Rob, who is the drummer on the album and who’s the drummer on the live gigs? I’ve seen Dan’s name on the bass but you haven’t officially announced a drummer.

Rob Reed: Well, as I said, the drums were recorded back 10, 12 years ago for this album, when I was working on, uh, some of the early Magenta albums. So I used Tim Robinson who played on the first three or four Magenta albums. He did it. He just came over and did it in two days. He had no idea what it was all about and all that, but he just played so well on it. I didn’t want to change any of it. It’s lovely and sounds great. But then when we came to do it live, I spoke to Tim and he had moved on from all this stuff. He’s teaching and stuff. So the obvious candidate to me was to use the rhythm section from Magenta, which is Dan Nelson on bass, who plays on the album and Giffy Griffiths that plays with Magenta now. So that’s the lineup and we’ve got our first show in four weeks, four weeks away. I started learning it and it’s breaking me at the moment because I haven’t done a gig for about two years. And this is the first gig in and it’s we played the whole album end to end. And I listened to it and I think, Why did I write all those keyboard solos? Why did I use a hundred tracks of keyboards on this album? Cause I got to play it live! So it’s a bit of a roast, really. But it’s going to be fun.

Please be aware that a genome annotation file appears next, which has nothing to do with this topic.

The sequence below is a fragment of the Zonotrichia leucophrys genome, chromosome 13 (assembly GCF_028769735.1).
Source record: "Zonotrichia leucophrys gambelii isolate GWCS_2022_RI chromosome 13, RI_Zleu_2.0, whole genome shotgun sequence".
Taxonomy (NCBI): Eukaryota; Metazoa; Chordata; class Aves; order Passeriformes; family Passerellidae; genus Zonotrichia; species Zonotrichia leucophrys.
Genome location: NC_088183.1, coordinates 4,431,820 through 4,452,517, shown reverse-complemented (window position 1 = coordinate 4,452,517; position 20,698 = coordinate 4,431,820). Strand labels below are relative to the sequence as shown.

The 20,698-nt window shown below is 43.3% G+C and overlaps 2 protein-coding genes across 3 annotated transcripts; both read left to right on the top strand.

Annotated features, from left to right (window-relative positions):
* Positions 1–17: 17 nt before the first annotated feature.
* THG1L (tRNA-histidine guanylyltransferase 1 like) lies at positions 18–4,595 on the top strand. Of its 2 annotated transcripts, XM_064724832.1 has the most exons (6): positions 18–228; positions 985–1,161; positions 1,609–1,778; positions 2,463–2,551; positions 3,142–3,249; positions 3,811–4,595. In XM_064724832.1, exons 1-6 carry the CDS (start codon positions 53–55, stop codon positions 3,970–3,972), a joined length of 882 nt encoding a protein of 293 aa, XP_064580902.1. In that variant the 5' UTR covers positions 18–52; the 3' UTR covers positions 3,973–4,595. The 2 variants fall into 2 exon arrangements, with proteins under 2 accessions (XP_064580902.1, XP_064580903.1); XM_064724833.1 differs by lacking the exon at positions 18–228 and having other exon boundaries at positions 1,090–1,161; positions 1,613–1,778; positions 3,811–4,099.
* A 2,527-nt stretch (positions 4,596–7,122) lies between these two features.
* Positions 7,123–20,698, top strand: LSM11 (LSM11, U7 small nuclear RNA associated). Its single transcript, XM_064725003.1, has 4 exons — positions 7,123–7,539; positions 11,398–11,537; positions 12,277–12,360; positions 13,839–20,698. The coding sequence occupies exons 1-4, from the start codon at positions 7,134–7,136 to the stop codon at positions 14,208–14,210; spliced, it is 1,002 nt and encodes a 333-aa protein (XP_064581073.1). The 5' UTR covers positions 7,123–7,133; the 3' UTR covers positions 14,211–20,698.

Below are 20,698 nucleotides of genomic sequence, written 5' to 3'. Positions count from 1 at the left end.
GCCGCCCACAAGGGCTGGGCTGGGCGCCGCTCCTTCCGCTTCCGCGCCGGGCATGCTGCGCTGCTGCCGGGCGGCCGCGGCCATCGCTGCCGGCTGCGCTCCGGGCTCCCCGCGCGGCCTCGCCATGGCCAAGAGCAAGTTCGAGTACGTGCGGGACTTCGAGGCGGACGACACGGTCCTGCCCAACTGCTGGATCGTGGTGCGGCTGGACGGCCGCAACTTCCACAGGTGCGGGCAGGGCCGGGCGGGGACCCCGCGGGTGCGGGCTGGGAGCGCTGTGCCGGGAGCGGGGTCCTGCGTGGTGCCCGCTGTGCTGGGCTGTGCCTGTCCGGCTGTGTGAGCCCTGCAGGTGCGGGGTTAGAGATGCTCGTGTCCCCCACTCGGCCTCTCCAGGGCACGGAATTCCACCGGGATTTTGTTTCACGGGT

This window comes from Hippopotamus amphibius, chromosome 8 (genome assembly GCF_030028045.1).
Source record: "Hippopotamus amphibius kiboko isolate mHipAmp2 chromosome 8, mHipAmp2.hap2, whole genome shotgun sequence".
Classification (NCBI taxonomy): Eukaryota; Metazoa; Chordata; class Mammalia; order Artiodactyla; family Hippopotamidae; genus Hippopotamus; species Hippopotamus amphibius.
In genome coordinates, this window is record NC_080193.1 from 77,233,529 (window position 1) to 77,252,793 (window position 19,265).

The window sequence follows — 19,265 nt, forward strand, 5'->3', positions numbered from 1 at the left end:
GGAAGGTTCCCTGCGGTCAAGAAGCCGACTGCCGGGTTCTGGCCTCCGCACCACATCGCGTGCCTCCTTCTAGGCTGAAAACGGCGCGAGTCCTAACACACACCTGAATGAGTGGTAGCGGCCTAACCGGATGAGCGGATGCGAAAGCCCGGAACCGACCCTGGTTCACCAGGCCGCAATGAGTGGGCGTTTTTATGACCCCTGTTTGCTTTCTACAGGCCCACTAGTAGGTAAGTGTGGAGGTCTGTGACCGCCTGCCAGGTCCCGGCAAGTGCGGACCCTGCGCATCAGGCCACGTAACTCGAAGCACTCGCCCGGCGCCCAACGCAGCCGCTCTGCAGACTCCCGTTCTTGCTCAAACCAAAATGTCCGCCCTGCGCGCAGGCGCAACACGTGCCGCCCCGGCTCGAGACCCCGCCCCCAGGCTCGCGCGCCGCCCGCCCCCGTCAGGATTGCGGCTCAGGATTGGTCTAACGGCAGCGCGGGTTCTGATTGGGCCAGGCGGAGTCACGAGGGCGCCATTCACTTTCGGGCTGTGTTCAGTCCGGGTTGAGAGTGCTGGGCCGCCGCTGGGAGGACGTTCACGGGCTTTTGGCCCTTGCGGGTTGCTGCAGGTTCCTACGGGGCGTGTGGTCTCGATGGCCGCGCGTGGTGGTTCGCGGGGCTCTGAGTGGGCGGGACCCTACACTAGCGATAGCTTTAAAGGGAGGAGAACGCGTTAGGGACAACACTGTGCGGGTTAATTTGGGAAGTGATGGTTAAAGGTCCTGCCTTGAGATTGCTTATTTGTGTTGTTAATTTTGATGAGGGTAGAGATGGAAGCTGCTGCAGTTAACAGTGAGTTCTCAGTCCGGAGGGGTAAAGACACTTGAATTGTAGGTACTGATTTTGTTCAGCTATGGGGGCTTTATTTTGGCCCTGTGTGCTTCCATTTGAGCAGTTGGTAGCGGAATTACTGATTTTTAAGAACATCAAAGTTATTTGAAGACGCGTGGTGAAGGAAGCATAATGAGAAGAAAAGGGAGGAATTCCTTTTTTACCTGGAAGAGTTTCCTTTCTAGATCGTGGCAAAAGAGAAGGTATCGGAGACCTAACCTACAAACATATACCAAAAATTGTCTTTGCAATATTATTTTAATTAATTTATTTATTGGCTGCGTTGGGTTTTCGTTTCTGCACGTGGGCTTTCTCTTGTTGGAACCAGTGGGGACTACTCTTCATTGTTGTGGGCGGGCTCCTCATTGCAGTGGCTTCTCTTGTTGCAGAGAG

In a live context will Pete be playing either additional guitar or keyboards?

Rob Reed: He’ll play everything! Everything! Drums, bass, you know! [laughing]I desperately wanted Pete to be the singer in it because I’ve seen him in so many other bands where he’s surrounded by so many keyboards, guitars and sax and everything. Right. And in the Cyan videos it’s great to see him just sing it, you know? So I think, I think we discussed a little bit, I think Pete‘s going to play a bit of guitar and obviously sax. But obviously, you can play it all better than us!